Perhaps Reid sees this as payback for Senate Minority Leader Mitch McConnell's comment in 2010: "Our top political priority over the next two years should be to deny President Obama a second term." At least McConnell waited two years into the Obama presidency. Reid has launched a pre-emptive strike.



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This is what a majority of Americans hate about politicians. It's all about them and rarely about those who pay their salaries and are most affected by what they do, or don't do. Politicians have managed to insulate themselves from the consequences of most of the legislation they pass.

Must we continue to watch them play "chicken" over the financial health of the country? Will Congress show some maturity during the coming lame-duck session and avoid the fiscal cliff and "Taxmageddon"?

My financial adviser, Ric Edelman has sent a letter to his clients about these twin financial monsters threatening the country. First is the expiration of several tax cuts, including the Bush income tax cuts, the payroll tax holiday and the coming new taxes associated with Obamacare, which conveniently kick in after Election Day.

Quoting from the tax firm Ernst and Young, Edelman lists them:


  • The federal capital gains tax rate will rise from 15 percent to a maximum of 24.7 percent

  • The federal tax rate on dividends will rise from 15 percent to a maximum of 44.7 percent

  • The federal tax rate on interest will rise from 15 percent to a maximum of 44.7 percent

  • The payroll tax will rise from 4.2 percent to a maximum of 6.2 percent

  • The estate tax, currently applicable to estates above $5 million, will be applied to estates worth just $1 million.


Many economists believe such large tax increases will lead to reduced consumer spending, sparking another recession. Given its spending history and lack of self-discipline, it is unlikely Congress would use any extra revenue to shrink the national debt. It is more likely to engage in new spending.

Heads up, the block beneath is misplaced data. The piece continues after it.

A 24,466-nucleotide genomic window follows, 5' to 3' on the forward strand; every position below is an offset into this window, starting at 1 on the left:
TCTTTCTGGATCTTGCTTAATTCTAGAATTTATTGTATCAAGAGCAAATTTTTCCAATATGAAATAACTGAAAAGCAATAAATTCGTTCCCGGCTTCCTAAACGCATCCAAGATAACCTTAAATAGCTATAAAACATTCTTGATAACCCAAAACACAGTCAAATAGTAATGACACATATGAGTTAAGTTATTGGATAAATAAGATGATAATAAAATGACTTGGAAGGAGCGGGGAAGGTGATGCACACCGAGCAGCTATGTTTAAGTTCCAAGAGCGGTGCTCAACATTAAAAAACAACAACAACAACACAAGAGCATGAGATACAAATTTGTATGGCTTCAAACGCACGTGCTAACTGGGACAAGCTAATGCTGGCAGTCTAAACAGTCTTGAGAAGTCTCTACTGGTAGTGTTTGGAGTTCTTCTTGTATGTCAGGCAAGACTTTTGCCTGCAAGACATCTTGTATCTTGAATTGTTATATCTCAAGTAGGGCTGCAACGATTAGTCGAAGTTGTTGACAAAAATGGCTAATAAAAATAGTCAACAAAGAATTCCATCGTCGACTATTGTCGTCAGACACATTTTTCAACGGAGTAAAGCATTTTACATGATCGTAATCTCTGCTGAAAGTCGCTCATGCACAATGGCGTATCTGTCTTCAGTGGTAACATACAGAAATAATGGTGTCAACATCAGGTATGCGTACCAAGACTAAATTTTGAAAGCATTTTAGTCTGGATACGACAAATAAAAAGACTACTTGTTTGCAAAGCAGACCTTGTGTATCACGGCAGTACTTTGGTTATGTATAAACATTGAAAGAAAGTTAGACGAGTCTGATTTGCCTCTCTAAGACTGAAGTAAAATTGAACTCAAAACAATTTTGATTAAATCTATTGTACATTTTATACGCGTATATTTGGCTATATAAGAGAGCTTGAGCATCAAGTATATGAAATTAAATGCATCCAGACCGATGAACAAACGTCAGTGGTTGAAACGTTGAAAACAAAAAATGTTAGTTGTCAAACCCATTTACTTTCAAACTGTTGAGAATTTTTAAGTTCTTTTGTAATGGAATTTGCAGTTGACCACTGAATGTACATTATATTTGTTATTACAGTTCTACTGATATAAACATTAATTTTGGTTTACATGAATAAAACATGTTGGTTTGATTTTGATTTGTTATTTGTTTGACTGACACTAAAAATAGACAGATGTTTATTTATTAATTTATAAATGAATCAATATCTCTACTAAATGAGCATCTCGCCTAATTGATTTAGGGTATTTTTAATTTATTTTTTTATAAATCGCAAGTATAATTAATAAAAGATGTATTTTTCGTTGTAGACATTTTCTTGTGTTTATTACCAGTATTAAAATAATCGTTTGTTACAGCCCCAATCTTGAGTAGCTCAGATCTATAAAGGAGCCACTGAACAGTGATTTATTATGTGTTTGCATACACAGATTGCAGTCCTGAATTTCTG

As important as avoiding the "fiscal cliff" is, avoiding the impact of "sequestration," mandatory, across-the-board federal spending cuts, which Congress stupidly believed would impose responsibility on its members, ought to be of equal concern. These spending reductions, including on defense spending, take effect Jan. 1. Secretary of Defense Leon Panetta has said the impact on national security would be "disastrous."

Voters can't just cast ballots and think they have solved these problems. They must stay engaged.

There is a virus in Washington that eventually touches nearly all politicians. It's called incumbency. Once elected, most politicians consider re-election their major goal, not doing the difficult work of reforming the tax code, reducing spending and living within the means of the people who do the work and send them money, hoping they will spend it responsibly.

Regardless of the election results, "we the people" must keep the pressure on our officials, because the lobbyists surely will. Who would you rather have your congressman hear from, you or them?


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Cal Thomas Archives

JWR contributor Cal Thomas is co-author with Bob Beckel, a liberal Democratic Party strategist, of "Common Ground: How to Stop the Partisan War That is Destroying America". Comment by clicking here.